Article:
SMEs are being urged to seek help immediately if they find themselves struggling to pay their taxes because of pandemic-driven cashflow issues, with business rescue and insolvency firm Jirsch Sutherland pointing out that confronting the issue now will improve SMEs’ chances of restructuring their business or implementing other measure that will keep their heads above water.
“Inconsistent cashflow has a huge impact on when and how a business can meet its tax obligations,” Andrew Spring, Partner at Jirsch Sutherland, said. “The lockdowns and restrictions are causing many businesses and individuals to struggle, and rising tax debts serve as a reminder to seek help. If you’re behind in your tax payments, it’s crucial to act quickly.”
It is estimated that ATO debt attributed to SMEs was $21.4 billion in FY20. Spring stressed that, while the ATO has shown leniency in recent times to businesses over uncertain cashflow and made some changes to its normal practices –it suspended its normal collection strategy in April 2020 – their generosity will not last for ever.
“With the ATO likely to ramp up its enforcement activity over the next six months, it’s crucial to have those conversations now,” Spring said. “There may be fewer options available if you wait. A tax debt of $100,000 or more is a deep hole for most SMEs to climb out of without assistance.”
He also added that speaking up immediately upon recognition of cashflow issues within the business could ensure business owners have more options to save their business or restructure. He pointed out Australia has some of the most advantageous business rescue legislation in the world with options readily available for a particular business’s needs such as payment plans, voluntary administration, and the new Small Business Restructuring Process (SBRP) which was developed in response to the pandemic.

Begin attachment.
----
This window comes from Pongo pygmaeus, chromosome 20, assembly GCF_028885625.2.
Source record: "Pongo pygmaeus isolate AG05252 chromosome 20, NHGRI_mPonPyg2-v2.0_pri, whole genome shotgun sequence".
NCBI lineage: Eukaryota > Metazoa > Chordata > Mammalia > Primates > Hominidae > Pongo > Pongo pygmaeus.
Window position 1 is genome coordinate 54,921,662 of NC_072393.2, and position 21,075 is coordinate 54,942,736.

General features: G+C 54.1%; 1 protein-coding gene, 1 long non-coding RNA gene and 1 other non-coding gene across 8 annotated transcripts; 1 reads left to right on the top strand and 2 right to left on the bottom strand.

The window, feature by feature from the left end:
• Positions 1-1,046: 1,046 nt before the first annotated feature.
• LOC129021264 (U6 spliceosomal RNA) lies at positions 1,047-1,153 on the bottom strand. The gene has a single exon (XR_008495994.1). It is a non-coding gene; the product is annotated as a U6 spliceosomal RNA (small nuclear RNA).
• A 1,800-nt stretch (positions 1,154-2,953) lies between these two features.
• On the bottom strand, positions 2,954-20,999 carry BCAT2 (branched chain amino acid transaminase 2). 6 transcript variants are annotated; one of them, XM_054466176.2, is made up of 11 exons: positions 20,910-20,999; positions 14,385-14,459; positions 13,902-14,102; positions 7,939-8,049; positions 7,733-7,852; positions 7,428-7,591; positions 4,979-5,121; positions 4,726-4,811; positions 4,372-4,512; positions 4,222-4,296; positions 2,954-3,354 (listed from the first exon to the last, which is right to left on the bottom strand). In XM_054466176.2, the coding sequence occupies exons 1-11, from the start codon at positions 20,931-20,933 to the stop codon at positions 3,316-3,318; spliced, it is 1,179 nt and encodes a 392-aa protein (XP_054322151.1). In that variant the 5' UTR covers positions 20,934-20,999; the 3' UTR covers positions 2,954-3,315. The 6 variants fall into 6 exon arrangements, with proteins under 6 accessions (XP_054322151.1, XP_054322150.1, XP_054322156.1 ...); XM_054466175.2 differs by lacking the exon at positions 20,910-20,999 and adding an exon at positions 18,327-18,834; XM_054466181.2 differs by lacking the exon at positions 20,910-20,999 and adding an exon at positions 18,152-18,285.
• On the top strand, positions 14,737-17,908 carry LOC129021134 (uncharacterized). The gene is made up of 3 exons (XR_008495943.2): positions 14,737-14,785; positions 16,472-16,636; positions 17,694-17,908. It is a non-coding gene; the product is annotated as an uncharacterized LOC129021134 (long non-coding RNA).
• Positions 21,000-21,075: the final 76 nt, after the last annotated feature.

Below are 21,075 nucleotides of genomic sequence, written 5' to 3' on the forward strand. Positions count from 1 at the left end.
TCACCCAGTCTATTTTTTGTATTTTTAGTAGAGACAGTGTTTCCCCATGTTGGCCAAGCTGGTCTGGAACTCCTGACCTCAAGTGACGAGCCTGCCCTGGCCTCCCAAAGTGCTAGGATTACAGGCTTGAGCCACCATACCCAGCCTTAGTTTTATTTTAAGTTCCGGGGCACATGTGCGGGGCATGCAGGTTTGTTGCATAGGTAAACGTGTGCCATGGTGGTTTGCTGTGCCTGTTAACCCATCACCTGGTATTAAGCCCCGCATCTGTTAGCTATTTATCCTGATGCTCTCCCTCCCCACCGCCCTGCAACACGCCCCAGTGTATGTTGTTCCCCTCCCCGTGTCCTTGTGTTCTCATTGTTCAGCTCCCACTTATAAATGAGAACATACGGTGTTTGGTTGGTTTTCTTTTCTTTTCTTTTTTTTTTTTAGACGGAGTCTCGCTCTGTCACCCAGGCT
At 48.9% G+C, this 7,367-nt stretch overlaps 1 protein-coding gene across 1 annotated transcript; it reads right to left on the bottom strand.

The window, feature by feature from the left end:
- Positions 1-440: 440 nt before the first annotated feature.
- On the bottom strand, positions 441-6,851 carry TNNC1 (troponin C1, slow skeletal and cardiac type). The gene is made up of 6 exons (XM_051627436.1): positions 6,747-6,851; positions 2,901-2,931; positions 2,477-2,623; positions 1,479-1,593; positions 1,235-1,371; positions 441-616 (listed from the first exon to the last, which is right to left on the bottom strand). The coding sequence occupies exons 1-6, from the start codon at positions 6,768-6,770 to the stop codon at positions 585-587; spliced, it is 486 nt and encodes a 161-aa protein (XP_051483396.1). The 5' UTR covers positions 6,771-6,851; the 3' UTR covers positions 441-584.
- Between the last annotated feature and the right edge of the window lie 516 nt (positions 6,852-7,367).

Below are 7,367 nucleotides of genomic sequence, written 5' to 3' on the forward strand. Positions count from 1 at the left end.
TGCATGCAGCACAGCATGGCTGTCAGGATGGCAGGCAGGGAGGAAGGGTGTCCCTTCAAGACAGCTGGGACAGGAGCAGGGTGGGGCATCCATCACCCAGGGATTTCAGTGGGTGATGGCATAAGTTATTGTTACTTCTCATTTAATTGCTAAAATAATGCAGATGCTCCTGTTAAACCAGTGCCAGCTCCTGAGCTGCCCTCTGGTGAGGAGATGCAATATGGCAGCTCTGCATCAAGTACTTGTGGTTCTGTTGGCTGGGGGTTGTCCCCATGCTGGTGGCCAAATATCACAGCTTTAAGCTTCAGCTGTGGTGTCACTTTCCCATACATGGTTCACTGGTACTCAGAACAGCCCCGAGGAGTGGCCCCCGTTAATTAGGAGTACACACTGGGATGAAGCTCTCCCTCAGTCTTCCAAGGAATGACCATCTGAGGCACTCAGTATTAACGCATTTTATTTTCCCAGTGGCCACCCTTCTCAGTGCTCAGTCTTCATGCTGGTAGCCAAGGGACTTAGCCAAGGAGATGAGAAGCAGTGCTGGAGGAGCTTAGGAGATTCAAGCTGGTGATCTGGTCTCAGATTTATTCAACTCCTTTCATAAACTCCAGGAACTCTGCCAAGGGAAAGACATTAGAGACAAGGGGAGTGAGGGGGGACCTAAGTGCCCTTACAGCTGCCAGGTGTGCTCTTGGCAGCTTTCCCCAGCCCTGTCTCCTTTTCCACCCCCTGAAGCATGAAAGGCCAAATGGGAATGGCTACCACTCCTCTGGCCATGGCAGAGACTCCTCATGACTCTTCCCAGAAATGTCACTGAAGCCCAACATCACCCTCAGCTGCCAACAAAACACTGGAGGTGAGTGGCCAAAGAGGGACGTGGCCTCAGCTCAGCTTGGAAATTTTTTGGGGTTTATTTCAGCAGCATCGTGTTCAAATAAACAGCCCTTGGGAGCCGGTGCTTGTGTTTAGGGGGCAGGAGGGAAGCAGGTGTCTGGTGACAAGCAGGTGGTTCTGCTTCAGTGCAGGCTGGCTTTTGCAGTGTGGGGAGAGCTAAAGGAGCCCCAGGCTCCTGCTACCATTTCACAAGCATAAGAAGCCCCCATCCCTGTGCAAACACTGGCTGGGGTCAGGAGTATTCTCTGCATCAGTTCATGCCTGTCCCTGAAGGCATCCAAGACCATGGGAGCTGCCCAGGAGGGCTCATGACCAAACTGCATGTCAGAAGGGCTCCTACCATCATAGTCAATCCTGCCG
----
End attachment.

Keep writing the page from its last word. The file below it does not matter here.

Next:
“It’s added another option to financially restructure and save a distressed business. Not only can you defer payment, but you can also negotiate the amount of the payment,” Spring explained in relation to the SBRP. “Both Voluntary Administration and the SBRP provide an opportunity for the total liability of a company to be reduced and deferred.
“Talking to a business recovery specialist doesn’t mean it’s the end of the line; it can be an effective way to solve your business’s financial problems.”
Jirsch Sutherland Partner Malcolm Howell, a who is also a Bankruptcy Trustee, noted that it’s also crucial for business owners and directors to look to the future and not just consider what’s happening today.
“It’s vital to look at your current cash-flow situation and up to 12 months down the track,” Howell said. “It’s crucial to plan for now and for the immediate and longer-term future.”
While corporate and personal insolvency numbers are currently low due to government support measures and the ATO, banks and state revenue offices not yet focusing on debt collection, Howell pointed out that debts are mounting and pressure will continue to build.
“I expect to see a continual, steady increase in personal and corporate insolvencies over the next six plus months – but it’s difficult to predict the extent of it,” Howell said.